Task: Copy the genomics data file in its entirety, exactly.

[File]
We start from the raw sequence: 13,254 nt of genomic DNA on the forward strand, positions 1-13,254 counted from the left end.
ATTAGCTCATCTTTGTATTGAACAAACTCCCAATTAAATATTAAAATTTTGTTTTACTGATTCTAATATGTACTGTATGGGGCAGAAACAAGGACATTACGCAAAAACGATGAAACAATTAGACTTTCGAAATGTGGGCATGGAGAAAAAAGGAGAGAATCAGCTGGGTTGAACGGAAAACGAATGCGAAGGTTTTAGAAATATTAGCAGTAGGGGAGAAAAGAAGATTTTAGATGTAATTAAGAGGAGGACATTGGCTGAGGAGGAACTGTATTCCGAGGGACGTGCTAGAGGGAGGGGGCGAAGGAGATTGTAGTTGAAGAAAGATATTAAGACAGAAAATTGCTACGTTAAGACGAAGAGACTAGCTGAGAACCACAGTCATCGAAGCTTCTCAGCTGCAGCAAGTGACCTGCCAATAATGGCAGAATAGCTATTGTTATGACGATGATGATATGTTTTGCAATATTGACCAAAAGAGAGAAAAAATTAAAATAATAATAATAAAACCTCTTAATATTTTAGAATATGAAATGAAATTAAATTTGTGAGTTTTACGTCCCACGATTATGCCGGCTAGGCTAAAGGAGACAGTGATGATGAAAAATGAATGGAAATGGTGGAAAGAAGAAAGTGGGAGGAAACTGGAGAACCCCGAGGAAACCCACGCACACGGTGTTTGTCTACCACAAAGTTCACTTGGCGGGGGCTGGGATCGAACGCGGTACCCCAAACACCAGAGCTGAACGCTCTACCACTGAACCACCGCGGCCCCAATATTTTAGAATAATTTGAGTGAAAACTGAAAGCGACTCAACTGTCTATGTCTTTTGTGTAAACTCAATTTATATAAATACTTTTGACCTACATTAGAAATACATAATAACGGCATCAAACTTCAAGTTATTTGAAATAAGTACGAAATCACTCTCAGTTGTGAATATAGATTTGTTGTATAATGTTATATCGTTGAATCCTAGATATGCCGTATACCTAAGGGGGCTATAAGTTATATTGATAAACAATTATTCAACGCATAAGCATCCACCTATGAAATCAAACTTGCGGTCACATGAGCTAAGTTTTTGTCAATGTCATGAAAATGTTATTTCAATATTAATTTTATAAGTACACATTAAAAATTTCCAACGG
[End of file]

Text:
We start from the raw sequence: 13,254 nt of genomic DNA on the forward strand, positions 1-13,254 counted from the left end.
ATTAGCTCATCTTTGTATTGAACAAACTCCCAATTAAATATTAAAATTTTGTTTTACTGATTCTAATATGTACTGTATGGGGCAGAAACAAGGACATTACGCAAAAACGATGAAACAATTAGACTTTCGAAATGTGGGCATGGAGAAAAAAGGAGAGAATCAGCTGGGTTGAACGGAAAACGAATGCGAAGGTTTTAGAAATATTAGCAGTAGGGGAGAAAAGAAGATTTTAGATGTAATTAAGAGGAGGACATTGGCTGAGGAGGAACTGTATTCCGAGGGACGTGCTAGAGGGAGGGGGCGAAGGAGATTGTAGTTGAAGAAAGATATTAAGACAGAAAATTGCTACGTTAAGACGAAGAGACTAGCTGAGAACCACAGTCATCGAAGCTTCTCAGCTGCAGCAAGTGACCTGCCAATAATGGCAGAATAGCTATTGTTATGACGATGATGATATGTTTTGCAATATTGACCAAAAGAGAGAAAAAATTAAAATAATAATAATAAAACCTCTTAATATTTTAGAATATGAAATGAAATTAAATTTGTGAGTTTTACGTCCCACGATTATGCCGGCTAGGCTAAAGGAGACAGTGATGATGAAAAATGAATGGAAATGGTGGAAAGAAGAAAGTGGGAGGAAACTGGAGAACCCCGAGGAAACCCACGCACACGGTGTTTGTCTACCACAAAGTTCACTTGGCGGGGGCTGGGATCGAACGCGGTACCCCAAACACCAGAGCTGAACGCTCTACCACTGAACCACCGCGGCCCCAATATTTTAGAATAATTTGAGTGAAAACTGAAAGCGACTCAACTGTCTATGTCTTTTGTGTAAACTCAATTTATATAAATACTTTTGACCTACATTAGAAATACATAATAACGGCATCAAACTTCAAGTTATTTGAAATAAGTACGAAATCACTCTCAGTTGTGAATATAGATTTGTTGTATAATGTTATATCGTTGAATCCTAGATATGCCGTATACCTAAGGGGGCTATAAGTTATATTGATAAACAATTATTCAACGCATAAGCATCCACCTATGAAATCAAACTTGCGGTCACATGAGCTAAGTTTTTGTCAATGTCATGAAAATGTTATTTCAATATTAATTTTATAAGTACACATTAAAAATTTCCAACGG